I was surprised to see that Uruguay looked much different than the other parts of South America I had been too. It greatly resembled the Midwestern United States. Cattle ranching is one of the major industries in Uruguay.


The First Baptist Church of Colonia had outgrown their existing Grass roofed church and was meeting in a tent outside. We stayed in the old church which was located directly next to where the new one was to be built.

 Janelle, Julia and the other two ladies, Sharon and Elizabeth stayed in the small room located on the second floor. Frank and I along with JW Peavy slept downstairs and the other 12 stayed in another house down the street.

  We arose early Monday morning to begin work on the new building. This crew was mostly block and brick masons, one carpenter and everyone else was there to do whatever was needed.   By the time the ladies had breakfast ready, we already had most of the columns about half up.

 Frank and I both enjoyed having our daughters along. They have both heard many stories of previous trips and now were able to be a part of it with their dads.


 Throughout the day, the girls kept us refreshed with cool drinks. We also received deliveries of sand and brick.  How do you like the brick truck. You don't see many like that in the US, do you?

    It rained a bit that day, so we would line up under the grass roof of the old church to stay dry.

The next day we began laying brick between the columns. as the girls cleaned up after breakfast.

   Bruce and Ted set the windows as the brick was going up.

   Several of the Uruguayans began work on the back wall.

 As I built the columns, Ted Jr. was my help. He was very good at balancing a block on his head.   We all worked well as a team. the project was coming together well.  I really enjoyed Uruguay and it's people. Everyone I met was loving, appreciative and a lot of fun to be around.   One thing I noticed early in my visit was that almost everyone was carrying around what looked like a bowl of weeds with a metal straw in it. I asked what it was and was told it was a Mate. (ma-tay). Mate is the gourd that the cup is made of. It is filled with a tea from Brasil called Yerba. They pronounce it (sherba). The whole thing is called a Mate.

    By Wednesday, the walls were going up fast. Teddy, Teddy Jr. Bruce and Paul began setting the beam that attaches the walls to the roof. They also built the first two trusses which needed to be lifted into place before bricking the gable ends.   Wednesday night we all gathered for church. As we have done in the past, the CWE team planned to sing a special song. I had asked the Pastor at lunch to see if he could find someone to bring a guitar or two so we could play it that night. They found two, so Phillip and I played guitar as I led the group in singing a song. After the service there was a line of women coming by and kissing me on the cheek, my Uruguayan friend Alejandro told me that is was the custom for ladies to do that after you sing. I rather liked that tradition.

  Hector, Alejandro, Kevin (me), Janelle, Gabriel

Frank and I had decided that we would like to try some mate, so after church we jumped on the bus and went to the nearest store and bought some mate and yerba. A missionary named Danny went with us to show us what we needed.   Danny showed us how to prepare the mate, we stayed up late talking and drinking. The girls even decided to try some. All of us had the same first impression, it was awful.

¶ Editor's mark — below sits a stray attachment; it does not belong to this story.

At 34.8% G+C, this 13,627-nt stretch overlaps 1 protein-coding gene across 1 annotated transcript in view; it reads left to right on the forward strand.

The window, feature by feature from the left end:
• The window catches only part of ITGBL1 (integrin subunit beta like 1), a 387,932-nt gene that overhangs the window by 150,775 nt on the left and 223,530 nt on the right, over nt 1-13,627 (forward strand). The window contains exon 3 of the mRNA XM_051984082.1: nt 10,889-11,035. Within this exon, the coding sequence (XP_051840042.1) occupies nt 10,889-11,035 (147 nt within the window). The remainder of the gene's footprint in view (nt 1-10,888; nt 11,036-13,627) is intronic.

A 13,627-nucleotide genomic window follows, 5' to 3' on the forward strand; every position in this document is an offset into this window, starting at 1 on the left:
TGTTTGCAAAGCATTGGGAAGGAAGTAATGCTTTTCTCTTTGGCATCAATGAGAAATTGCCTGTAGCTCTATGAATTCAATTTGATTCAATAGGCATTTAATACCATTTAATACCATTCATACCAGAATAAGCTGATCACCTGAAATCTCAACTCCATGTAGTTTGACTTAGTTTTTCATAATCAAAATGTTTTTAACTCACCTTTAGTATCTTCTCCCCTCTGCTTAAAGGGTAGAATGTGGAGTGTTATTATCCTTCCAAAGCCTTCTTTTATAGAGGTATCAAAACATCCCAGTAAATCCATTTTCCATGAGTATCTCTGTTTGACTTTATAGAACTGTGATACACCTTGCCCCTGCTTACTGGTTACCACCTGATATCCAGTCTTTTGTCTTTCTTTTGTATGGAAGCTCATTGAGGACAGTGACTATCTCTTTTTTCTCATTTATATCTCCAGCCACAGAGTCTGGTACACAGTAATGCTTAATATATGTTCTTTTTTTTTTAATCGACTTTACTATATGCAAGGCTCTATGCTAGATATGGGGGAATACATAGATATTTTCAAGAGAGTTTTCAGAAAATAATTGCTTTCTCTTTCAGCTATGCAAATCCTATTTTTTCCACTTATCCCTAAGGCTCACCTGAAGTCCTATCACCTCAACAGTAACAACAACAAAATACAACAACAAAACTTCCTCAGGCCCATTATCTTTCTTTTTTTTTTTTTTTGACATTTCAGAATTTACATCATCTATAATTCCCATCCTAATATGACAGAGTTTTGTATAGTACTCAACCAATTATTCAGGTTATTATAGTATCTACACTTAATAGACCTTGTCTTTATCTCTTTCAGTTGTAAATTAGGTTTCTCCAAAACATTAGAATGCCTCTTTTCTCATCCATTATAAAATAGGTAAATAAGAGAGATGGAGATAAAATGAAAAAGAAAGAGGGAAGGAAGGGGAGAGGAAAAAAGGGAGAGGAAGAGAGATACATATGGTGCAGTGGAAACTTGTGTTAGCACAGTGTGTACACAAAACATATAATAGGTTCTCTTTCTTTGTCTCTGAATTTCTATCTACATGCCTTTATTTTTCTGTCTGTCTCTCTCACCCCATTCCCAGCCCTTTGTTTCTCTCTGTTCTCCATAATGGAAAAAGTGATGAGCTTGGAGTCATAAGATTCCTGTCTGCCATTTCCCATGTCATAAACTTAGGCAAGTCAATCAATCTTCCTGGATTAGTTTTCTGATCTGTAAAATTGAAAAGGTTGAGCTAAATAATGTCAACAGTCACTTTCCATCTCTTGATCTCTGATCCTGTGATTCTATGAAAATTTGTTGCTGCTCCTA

Julia and Janelle

Frank, Danny, and me.

.  Thursday morning I went out first thing in the morning to find Gabriel arriving with his mate in hand. I showed him mine and we shared. His tasted better than mine, I was later told that the reason mine was so bitter was that I hadn't cured my mate gourd. I was tasting the gourd, not the tea.

  Since most of the block work was done and the real masons were working on what was left, I went to the back of the building to help the Uruguayans finish the back. I figured, where better to learn to lay brick than up high on the back of a building in South America 4500 miles from home.

  We finished all the work we had planned just in time to shower up and prepare for dinner. Janelle and I posed for a picture in the new Church building.

  This picture is of the three of us that brought our kids on the trip. Frank and Julia Doolin, Kevin and Janelle Kesler, and Teddy and Teddy Jr. Steger

  Friday morning we ate breakfast early and then headed to the town of Colonia for a short tour of the very old historic town on the Rio De La Plata. (In English, "The Silver River")  I rode to town in this little Fiat, with my feet on the floor, my knees were above the dashboard. When we made a turn to the left my door came open. I guess he has trouble keeping it closed

  The town is very old and there are very many old cars still in use in the country. I had read that there were many old cars here but I thought they were just for show, I was wrong.

  After the short tour, we rented some scooters with plans of following the pastor on a tour of the area. Janelle and I got separated from the rest and just did our own little tour.

  We had to leave for the airport around 2:00 so we met back with the rest of the group and headed home. There we talked a while as we prepared to leave. This is always the saddest part of the trip for me. I meet new friends and form relationships with people I may never see again here on earth. Praise the Lord we have the assurance of eternal life in heaven and I know I'll see many of the people again

.  As we pulled away in the bus they waved us goodbye (tchau) and bid us God's blessings.

  I miss them already and look forward to someday maybe visiting Uruguay on a family vacation.

This is the completed building. The photo was sent to me by Gabriel, march 19, 2004